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Oil extraction: Venezuela, Nigeria, Equatorial Guinea

The Venezuelan government has taken action against high-level energy officials and a former oil minister in connection with an investigation into lost revenues, high treason, and money laundering at Petróleos de Venezuela SA (PDVSA). Additionally, the local authorities plan to hire a little-known local company, A&B Investments, to take over key oil fields in the oil-rich Orinoco Belt that were previously operated by American ConocoPhillips, together with PDVSA.

Equatorial Guinea’s oil extraction sector is facing significant difficulties. Total oil production in the country has dropped to about one-third of its peak since the oil boom in the early 2000s. ExxonMobil Corporation’s departure from the country after almost 30 years of operations has further exacerbated the situation. The arrests of foreigners working in the oil sector have also contributed to a bleak outlook for Equatorial Guinea. According to IMF data, the country’s economic growth is expected to decline by 5.5% this year, making it the worst performing economy in the world.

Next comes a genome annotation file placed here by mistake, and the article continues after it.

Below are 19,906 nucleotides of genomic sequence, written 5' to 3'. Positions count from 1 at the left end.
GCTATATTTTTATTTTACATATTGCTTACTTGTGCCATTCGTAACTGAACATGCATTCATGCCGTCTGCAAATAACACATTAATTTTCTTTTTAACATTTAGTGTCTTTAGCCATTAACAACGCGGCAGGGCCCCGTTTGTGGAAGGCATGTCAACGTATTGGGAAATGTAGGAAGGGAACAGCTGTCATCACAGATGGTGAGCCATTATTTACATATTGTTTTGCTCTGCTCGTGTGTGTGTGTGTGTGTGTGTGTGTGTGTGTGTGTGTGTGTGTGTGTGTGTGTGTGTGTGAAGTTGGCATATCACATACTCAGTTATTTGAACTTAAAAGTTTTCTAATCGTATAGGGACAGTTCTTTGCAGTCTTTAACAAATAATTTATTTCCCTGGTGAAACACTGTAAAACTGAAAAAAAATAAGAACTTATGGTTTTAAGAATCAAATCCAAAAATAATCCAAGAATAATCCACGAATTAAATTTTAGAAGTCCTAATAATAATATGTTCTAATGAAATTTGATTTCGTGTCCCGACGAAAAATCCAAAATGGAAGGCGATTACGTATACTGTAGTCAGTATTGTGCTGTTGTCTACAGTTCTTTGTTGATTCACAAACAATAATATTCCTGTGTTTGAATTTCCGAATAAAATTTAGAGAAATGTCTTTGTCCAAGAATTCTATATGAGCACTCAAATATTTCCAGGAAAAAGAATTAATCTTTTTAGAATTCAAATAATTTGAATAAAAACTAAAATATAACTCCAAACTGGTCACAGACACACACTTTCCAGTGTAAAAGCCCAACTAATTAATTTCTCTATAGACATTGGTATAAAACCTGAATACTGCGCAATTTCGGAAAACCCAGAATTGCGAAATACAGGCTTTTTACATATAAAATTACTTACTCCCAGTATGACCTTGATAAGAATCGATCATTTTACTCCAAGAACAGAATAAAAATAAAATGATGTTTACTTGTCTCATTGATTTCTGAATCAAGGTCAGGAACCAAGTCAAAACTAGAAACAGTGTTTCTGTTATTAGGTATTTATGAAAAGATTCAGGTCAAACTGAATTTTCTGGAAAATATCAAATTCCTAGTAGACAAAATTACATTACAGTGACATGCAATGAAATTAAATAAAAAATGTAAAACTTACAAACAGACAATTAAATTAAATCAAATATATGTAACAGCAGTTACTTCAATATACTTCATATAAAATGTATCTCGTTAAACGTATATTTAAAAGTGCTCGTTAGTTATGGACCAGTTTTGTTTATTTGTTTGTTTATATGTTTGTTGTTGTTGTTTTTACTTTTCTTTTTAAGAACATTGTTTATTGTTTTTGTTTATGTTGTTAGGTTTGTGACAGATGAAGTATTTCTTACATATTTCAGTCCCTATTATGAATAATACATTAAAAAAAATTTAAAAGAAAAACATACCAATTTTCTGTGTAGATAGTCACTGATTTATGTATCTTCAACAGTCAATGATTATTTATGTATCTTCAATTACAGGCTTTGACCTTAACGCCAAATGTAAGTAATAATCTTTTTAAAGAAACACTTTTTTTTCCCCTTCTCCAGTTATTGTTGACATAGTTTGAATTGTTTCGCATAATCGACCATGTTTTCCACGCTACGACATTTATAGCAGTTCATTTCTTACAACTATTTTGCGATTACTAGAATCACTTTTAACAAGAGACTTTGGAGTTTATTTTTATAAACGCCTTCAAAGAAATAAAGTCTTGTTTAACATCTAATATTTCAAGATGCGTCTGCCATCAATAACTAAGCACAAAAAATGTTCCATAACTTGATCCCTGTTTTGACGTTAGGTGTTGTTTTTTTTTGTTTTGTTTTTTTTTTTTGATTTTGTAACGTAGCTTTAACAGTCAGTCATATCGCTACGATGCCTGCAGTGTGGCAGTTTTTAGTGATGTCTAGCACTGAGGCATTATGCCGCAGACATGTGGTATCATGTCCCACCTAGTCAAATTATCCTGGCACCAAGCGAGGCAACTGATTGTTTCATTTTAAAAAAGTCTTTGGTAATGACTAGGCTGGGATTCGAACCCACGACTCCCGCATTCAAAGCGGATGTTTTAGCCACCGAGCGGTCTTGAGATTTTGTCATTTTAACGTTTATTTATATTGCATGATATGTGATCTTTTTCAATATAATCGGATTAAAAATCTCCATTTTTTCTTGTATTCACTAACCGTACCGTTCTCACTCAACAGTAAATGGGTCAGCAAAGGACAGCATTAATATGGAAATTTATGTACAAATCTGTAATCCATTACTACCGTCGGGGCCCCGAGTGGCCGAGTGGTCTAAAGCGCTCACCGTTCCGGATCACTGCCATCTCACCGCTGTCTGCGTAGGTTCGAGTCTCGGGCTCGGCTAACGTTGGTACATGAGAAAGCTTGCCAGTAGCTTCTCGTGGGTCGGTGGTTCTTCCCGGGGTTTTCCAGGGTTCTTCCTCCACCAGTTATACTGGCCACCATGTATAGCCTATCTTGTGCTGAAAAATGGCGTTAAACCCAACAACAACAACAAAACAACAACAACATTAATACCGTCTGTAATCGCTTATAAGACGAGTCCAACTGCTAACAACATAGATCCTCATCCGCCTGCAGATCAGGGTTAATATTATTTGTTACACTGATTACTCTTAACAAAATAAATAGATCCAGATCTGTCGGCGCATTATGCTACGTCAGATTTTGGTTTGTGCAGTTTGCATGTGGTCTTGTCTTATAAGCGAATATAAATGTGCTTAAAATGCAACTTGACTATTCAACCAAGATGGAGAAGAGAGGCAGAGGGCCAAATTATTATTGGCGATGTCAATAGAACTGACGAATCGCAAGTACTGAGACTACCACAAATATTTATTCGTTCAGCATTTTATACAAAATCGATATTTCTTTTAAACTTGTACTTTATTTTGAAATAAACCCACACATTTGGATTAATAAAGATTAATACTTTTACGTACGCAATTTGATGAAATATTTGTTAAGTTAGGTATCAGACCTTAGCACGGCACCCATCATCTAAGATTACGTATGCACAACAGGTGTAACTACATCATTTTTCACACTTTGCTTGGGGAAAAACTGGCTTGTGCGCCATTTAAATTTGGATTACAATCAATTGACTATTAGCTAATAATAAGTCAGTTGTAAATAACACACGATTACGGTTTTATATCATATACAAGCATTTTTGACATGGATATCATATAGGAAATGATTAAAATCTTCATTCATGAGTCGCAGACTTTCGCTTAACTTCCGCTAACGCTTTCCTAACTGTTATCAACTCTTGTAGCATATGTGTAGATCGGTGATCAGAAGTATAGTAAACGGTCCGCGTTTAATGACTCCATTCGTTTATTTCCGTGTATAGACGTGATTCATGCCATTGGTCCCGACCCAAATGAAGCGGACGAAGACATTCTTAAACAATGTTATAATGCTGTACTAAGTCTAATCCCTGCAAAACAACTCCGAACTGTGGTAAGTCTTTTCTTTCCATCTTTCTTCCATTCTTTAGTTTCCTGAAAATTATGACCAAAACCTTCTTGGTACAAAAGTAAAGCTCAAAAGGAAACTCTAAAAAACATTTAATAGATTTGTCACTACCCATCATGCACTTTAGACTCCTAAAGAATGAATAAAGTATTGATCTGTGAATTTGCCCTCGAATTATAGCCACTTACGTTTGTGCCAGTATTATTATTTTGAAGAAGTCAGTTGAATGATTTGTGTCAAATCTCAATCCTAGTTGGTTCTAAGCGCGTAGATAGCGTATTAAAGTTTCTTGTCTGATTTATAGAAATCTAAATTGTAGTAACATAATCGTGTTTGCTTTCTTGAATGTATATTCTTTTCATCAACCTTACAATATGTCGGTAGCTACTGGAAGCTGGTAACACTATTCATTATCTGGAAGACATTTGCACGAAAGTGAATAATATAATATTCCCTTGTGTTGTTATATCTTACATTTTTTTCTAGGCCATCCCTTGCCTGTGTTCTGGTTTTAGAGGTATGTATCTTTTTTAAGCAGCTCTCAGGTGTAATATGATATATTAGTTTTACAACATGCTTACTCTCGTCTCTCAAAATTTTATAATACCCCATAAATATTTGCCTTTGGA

New regulations in Nigeria require all oil producers to sell their oil to domestic refineries to decrease the country’s dependence on imported refined products. Only after fulfilling their domestic supply obligations will producers be permitted to export oil. Nigeria has at least five modular refineries that produce diesel and kerosene, in addition to the Dangote refinery, which can produce 650,000 barrels per day. The state-owned Port Harcourt refinery is also set to come online this year.

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